Thanks to the generosity of my friend and magical mentor, Leland Pennington, I had the chance to join 900 magicians from around the world at Magi-Fest in Columbus, Ohio.
My regular job is working as a reporter for The Daily Record newspaper in Wooster, Ohio. While I was immersed into magic for the convention, which ran from Jan. 30–Feb. 2, 2014, I did not totally get away from my job as a journalist. However, my stories would not be for the newspaper, rather for the International Brotherhood of Magicians, either its monthly magazine, “The Linking Ring” or its website, Magician.org.
It was an incredible weekend. Magic abounded.
I tried to connect with organizer Joshua Jay, however, he was busy. There were lectures to open, performers to introduce, technical issues to resolves, fires to put out, people to register and people to meet.
I had the chance to see a lot of wonderful magic, especially Juan Tamariz (he is in the yellow sweater in the photo above), and learn about so many aspects of magic. Eric Mead had a touching talk about his friend, the late Tim Conover. Is it possible to become a better magician just by listening to one magician talk about another one? I feel I am better for having been a part of Mead’s lecture.
Michael Weber is well known within the magic and mentalism community, but he is not a common name among the public. Years ago, when Harry Blackstone Jr. and his wife, Gay Blackstone, brought their show to Daytona Beach, I was working at Daytona Magic and, thanks to Harry Allen and Irv Cook, I had the opportunity to meet them. I believe it was Gay Blackstone who said at any given time, the public is only aware of a handful of magicians. At the time, it was Doug Henning, David Copperfield and Harry Blackstone Jr. Weber might not be well-known, but many people know of his work. He was the one who came up with the solution of “taking the legs off” Lt. Dan (played by Gary Sinise) in the movie “Forrest Gump.” The principles he taught will find a spot in my repertoire.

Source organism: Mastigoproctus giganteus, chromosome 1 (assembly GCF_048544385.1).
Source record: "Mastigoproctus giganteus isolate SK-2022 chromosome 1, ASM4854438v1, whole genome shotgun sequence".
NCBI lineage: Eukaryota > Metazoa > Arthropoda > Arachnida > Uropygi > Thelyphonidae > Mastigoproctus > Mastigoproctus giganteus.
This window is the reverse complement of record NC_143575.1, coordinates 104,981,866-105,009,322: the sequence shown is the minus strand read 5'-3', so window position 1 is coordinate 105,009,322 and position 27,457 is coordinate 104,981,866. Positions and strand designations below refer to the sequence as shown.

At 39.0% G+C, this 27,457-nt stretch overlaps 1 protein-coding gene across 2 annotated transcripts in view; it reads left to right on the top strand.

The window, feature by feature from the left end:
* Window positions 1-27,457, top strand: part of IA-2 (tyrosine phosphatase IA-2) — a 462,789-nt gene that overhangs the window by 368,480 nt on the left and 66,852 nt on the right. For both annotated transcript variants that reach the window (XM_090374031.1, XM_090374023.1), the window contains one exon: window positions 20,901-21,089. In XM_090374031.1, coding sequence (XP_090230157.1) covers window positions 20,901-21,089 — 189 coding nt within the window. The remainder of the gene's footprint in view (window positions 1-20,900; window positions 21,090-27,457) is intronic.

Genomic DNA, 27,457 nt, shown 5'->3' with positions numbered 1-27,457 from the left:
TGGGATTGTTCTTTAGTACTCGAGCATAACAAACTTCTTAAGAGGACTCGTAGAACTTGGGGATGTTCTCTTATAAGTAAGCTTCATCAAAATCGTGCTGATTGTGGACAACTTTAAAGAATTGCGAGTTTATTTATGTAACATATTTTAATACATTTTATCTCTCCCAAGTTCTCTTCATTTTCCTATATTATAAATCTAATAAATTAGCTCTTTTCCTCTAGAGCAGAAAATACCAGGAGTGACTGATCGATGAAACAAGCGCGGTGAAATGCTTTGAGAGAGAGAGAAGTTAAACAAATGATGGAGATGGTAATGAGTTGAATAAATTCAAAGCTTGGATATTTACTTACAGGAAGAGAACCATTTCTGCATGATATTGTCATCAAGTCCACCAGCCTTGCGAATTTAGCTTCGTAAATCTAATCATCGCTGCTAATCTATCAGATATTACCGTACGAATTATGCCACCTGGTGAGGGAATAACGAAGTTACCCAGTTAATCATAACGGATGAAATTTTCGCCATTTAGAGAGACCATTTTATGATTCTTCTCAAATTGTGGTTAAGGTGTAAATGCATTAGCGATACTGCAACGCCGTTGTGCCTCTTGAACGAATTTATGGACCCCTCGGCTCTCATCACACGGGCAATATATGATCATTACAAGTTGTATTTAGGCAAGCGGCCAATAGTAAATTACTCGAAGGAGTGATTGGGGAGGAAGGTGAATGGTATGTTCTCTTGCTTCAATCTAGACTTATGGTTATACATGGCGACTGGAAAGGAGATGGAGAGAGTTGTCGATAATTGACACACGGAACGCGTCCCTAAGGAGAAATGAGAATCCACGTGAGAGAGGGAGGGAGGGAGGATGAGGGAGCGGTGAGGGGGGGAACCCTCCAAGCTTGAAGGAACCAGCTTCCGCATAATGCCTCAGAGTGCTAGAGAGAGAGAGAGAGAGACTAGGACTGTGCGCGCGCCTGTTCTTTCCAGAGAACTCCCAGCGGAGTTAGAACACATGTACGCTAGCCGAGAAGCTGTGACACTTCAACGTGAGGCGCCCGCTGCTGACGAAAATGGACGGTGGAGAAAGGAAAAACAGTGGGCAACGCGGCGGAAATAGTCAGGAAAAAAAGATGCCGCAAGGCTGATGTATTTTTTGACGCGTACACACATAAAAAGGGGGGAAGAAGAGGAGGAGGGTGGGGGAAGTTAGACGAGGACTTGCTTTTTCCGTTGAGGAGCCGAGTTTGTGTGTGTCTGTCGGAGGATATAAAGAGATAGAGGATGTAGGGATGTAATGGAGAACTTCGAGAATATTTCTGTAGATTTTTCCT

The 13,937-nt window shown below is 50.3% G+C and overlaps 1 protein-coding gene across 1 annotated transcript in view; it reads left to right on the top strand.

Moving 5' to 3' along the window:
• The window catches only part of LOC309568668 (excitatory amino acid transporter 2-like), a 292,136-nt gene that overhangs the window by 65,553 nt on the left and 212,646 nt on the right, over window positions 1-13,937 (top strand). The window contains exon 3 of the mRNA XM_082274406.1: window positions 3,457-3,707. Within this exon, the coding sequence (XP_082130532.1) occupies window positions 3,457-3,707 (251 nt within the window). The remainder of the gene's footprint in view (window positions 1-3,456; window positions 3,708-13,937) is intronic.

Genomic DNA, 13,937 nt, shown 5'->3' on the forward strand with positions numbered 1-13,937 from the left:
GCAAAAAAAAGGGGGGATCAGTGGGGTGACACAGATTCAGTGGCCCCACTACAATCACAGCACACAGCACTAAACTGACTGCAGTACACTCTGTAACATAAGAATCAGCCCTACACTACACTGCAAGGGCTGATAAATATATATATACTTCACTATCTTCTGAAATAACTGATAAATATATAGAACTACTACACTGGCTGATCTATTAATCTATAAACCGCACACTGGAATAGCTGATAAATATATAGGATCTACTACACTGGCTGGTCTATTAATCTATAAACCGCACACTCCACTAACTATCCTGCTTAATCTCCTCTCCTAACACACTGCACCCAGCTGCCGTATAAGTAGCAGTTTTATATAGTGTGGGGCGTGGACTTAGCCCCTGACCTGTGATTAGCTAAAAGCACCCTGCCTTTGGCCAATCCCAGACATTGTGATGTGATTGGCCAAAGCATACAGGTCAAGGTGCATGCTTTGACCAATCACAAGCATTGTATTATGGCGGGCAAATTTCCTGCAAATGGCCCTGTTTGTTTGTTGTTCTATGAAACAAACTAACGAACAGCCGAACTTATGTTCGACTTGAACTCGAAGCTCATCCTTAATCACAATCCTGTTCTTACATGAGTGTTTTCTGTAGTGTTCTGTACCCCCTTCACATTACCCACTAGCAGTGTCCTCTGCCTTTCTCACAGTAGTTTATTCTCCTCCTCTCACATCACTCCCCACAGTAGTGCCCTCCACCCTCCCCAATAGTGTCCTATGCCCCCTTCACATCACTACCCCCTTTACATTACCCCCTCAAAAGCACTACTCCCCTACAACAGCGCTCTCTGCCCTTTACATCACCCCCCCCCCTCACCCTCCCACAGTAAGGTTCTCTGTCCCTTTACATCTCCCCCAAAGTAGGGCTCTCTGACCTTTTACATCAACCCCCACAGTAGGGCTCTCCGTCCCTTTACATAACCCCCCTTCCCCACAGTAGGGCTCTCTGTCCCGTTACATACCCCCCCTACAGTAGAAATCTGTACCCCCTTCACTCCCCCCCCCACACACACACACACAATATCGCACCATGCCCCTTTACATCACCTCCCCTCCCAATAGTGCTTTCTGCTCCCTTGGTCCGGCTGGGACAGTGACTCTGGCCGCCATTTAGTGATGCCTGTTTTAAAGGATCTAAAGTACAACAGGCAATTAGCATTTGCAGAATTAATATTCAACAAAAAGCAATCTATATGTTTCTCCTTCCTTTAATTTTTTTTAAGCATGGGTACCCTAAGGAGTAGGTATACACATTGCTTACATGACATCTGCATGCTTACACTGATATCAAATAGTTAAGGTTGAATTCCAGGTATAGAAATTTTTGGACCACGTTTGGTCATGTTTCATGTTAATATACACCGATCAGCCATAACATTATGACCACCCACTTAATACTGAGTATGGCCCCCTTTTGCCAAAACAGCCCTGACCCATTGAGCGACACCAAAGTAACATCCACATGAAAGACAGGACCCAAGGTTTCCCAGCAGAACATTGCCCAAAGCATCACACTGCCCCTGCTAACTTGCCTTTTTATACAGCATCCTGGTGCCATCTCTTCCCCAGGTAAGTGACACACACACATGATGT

I had the pleasure of spending some time with John Bannon, an incredible card man out of Chicago. One of his fans saw us talking and came up to introduce himself to Bannon and to get some advice on performing a particular move. Bannon spent about 30 minutes working with him and another magician.
Francis Menotti, whose one-man show opened the convention Thursday night, is a creative force. After I introduced myself, he agreed to spend some time with me to talk for a story. It never worked out until after Juan Tamariz’s show and lecture Saturday night, which actually ended 12:45 a.m. early Sunday. By then, everyone is tired. My eyes are showing my fatigue, as was Menotti’s. I asked if he was ready to talk for a couple of minutes, and he said sure. A couple of minutes turned into 15, and I had a great time hearing about how his career unfolded.
Leland told me, “There are a lot of stories here.”
Indeed, and I am grateful I will have the opportunity to share some of those stories here on The Z Section, as well as in “The Linking Ring” and on Magician.org, … especially when I had breakfast with Barrie Richardson.